This new, more detailed analysis offers a critical perspective on school and district effectiveness.

Partnership researcher Dr. Karen Thompson, and her collaborator, Dr. Michael J. Kieffer of New York University, found in their study of National Assessment of Education Progress (NAEP) data, that multilingual students grew substantially in math and reading scores between 2003 and 2015. In fact, these students, at grades 4 and 8, grew at a rate two to three times greater than their monolingual peers. This finding challenges the misperception that multilingual students experience little academic gain.

Multilingual students are defined as students who report a primary home language or languages other than English. There was little evidence that cohort characteristics such as racial/ethnic, socioeconomic, or regional composition influenced these gains. Such promising trends are evident thanks to a research focus of examining scores for students characterized as “Ever English Learners“- this group includes current English learners (ELs), as well as former ELs. Analyses that ignore results for former ELs often fail to detect the gains that multilingual students as a whole are making in schools.

The results of Dr. Thompson and Dr. Kieffer’s study were published in the most recent edition of the Educational Researcher journal. See coverage of these findings in Education Week, U.S. News and World Report, the 74 Million, and The Conversation.

A recent Council of Chief State School Officers (CCSSO) report published by our partnership researchers seeks to guide educators on how best to support recently arrived immigrant English learners (RAIELs). RAEILs are a diverse group of students who make up about 1 percent of the overall student population in each state. They include refugee students, migrant students, unaccompanied minors, students with limited or interrupted formal education (SLIFEs), and students with disabilities. On average, they come from low-income families, with a majority from Spanish-speaking homes. Most RAIELs enter U.S. schools in kindergarten. RAEILs are a critically important, but overlooked and poorly understood student population.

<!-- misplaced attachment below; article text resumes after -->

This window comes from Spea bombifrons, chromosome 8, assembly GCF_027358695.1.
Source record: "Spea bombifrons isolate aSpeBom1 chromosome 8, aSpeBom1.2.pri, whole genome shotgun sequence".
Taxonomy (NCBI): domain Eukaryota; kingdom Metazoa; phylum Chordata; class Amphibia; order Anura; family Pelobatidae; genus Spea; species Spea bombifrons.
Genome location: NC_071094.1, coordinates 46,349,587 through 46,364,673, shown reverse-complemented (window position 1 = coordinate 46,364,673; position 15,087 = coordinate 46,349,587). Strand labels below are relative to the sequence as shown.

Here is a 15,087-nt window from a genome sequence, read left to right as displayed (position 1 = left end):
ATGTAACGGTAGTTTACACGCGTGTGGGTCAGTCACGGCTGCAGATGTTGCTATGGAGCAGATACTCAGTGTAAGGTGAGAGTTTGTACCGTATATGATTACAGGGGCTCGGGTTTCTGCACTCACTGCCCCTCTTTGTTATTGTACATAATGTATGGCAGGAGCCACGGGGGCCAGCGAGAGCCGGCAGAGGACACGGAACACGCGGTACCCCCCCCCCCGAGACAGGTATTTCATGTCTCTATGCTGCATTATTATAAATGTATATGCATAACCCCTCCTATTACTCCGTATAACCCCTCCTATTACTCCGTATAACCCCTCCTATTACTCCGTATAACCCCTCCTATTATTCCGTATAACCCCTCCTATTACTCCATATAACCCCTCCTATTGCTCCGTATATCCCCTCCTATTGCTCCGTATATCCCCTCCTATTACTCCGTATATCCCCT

This report examines academic outcomes and experiences for RAEILs in two U.S. states. In both states, RAEILs scored similarly in standardized tests to other English learner students, but far below non-immigrant, native English speakers. Graduation rates for RAEILs ranged from 30 to 60 percent. In the one state where information was available about the services RAEILs receive, the authors found that few received instruction within specialized newcomer programs. Instead, these students tend to receive sheltered content instruction, and separate ELD classes at the middle and high school levels.

The report concludes with a series of policy recommendations, including 1) building data collection systems to learn more about RAIEL students and their progress; 2) provided targeted supports that address a continuum of needs; and 3) create policies specially tailored to supporting these students.